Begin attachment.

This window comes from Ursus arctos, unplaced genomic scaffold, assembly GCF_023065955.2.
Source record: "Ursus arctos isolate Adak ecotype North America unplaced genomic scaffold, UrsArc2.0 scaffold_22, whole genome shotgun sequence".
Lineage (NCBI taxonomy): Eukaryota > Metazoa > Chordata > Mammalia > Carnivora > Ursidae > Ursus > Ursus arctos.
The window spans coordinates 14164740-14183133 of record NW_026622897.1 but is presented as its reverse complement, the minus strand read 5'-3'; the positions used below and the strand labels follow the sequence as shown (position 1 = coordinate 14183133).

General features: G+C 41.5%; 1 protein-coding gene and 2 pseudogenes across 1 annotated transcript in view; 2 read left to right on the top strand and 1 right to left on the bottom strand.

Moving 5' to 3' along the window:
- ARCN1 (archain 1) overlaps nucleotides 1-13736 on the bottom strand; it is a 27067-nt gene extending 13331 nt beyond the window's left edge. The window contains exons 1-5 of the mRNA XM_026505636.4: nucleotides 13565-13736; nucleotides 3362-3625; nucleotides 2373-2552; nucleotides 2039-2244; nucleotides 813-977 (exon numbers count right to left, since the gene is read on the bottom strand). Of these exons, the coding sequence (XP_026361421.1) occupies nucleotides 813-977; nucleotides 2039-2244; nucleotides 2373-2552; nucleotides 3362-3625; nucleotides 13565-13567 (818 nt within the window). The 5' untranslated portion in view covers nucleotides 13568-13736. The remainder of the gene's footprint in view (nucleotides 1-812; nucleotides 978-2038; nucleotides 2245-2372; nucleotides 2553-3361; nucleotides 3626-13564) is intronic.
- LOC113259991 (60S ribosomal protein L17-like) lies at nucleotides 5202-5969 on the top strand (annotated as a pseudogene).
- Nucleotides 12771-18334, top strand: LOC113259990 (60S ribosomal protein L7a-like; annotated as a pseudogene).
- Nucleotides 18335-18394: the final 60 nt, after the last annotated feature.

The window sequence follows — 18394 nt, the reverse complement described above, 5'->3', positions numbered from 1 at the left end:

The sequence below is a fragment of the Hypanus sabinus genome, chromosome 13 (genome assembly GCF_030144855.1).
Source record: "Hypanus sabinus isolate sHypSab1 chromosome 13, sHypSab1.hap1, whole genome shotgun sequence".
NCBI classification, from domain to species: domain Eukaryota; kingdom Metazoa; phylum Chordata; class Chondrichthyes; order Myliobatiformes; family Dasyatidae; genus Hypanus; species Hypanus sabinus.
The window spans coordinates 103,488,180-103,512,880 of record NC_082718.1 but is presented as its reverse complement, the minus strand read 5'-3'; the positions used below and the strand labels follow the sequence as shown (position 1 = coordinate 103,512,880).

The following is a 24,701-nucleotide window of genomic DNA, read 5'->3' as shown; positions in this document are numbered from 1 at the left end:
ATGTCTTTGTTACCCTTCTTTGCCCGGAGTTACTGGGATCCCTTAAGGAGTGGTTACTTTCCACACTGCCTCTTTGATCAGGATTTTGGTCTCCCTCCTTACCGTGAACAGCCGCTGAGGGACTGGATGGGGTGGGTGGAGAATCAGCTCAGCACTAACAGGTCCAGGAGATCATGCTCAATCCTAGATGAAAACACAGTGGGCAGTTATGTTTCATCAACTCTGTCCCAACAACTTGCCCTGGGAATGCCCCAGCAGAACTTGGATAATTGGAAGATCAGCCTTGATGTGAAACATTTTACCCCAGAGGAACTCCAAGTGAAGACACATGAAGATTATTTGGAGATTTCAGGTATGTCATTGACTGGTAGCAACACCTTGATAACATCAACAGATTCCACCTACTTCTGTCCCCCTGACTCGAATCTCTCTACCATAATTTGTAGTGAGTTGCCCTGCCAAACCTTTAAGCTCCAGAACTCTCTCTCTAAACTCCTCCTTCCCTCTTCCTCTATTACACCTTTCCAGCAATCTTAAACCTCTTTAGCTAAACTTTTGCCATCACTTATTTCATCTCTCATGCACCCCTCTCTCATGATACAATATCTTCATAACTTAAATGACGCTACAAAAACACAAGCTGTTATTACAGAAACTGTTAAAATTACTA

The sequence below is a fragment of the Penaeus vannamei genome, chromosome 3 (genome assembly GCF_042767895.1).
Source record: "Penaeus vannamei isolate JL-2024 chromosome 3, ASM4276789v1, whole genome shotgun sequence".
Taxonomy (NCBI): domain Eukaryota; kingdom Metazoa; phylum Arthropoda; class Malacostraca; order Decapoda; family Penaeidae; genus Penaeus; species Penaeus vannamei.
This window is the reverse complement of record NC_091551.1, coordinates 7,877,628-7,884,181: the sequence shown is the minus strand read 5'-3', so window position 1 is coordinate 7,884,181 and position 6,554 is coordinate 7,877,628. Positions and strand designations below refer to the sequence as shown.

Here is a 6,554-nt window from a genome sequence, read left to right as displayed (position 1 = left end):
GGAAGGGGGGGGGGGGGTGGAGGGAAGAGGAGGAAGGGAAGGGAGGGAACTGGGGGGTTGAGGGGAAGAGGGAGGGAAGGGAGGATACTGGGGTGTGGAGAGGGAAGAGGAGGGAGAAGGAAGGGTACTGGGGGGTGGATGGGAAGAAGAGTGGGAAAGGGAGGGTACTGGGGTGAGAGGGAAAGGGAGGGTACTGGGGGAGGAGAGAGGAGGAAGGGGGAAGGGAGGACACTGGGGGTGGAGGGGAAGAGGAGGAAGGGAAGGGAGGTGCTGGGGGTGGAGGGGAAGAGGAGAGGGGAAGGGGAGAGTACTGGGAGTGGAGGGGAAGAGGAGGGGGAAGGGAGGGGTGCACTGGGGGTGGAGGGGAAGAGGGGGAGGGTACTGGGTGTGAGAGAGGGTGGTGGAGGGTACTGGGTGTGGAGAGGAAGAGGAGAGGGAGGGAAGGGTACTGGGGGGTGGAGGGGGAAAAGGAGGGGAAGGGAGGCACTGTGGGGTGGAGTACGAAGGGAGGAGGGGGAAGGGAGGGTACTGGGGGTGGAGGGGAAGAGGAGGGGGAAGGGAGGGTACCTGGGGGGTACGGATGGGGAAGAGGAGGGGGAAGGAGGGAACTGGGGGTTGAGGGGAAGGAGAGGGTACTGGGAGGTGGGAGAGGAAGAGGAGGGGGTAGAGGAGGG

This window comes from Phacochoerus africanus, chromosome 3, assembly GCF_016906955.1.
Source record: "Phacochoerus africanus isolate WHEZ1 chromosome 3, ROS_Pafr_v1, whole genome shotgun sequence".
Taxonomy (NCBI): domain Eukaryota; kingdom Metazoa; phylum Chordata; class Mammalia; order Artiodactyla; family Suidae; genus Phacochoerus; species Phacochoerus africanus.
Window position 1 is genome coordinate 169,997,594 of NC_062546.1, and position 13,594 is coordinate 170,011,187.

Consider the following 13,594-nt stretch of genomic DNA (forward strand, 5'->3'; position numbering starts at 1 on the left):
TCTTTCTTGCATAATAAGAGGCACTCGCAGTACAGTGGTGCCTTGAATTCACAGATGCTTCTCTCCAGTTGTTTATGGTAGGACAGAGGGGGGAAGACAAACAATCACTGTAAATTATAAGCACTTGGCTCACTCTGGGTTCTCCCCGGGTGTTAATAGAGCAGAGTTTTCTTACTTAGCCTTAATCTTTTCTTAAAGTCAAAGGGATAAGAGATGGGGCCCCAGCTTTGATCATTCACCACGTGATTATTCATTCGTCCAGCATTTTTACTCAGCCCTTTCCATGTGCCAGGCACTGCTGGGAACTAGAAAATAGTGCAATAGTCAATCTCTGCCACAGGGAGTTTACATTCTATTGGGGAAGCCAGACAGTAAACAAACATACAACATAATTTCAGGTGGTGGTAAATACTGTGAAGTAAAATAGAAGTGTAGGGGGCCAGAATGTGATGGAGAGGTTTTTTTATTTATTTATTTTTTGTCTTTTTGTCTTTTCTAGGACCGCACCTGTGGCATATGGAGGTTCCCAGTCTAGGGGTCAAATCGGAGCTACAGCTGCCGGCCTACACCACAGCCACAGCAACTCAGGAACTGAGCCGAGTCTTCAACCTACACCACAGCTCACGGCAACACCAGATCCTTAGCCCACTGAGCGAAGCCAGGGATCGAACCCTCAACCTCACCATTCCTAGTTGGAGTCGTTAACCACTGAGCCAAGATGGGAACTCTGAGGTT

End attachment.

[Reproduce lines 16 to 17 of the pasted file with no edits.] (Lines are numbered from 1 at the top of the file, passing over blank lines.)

The following is a 24,701-nucleotide window of genomic DNA, read 5'->3' as shown; positions in this document are numbered from 1 at the left end:
ATGTCTTTGTTACCCTTCTTTGCCCGGAGTTACTGGGATCCCTTAAGGAGTGGTTACTTTCCACACTGCCTCTTTGATCAGGATTTTGGTCTCCCTCCTTACCGTGAACAGCCGCTGAGGGACTGGATGGGGTGGGTGGAGAATCAGCTCAGCACTAACAGGTCCAGGAGATCATGCTCAATCCTAGATGAAAACACAGTGGGCAGTTATGTTTCATCAACTCTGTCCCAACAACTTGCCCTGGGAATGCCCCAGCAGAACTTGGATAATTGGAAGATCAGCCTTGATGTGAAACATTTTACCCCAGAGGAACTCCAAGTGAAGACACATGAAGATTATTTGGAGATTTCAGGTATGTCATTGACTGGTAGCAACACCTTGATAACATCAACAGATTCCACCTACTTCTGTCCCCCTGACTCGAATCTCTCTACCATAATTTGTAGTGAGTTGCCCTGCCAAACCTTTAAGCTCCAGAACTCTCTCTCTAAACTCCTCCTTCCCTCTTCCTCTATTACACCTTTCCAGCAATCTTAAACCTCTTTAGCTAAACTTTTGCCATCACTTATTTCATCTCTCATGCACCCCTCTCTCATGATACAATATCTTCATAACTTAAATGACGCTACAAAAACACAAGCTGTTATTACAGAAACTGTTAAAATTACTA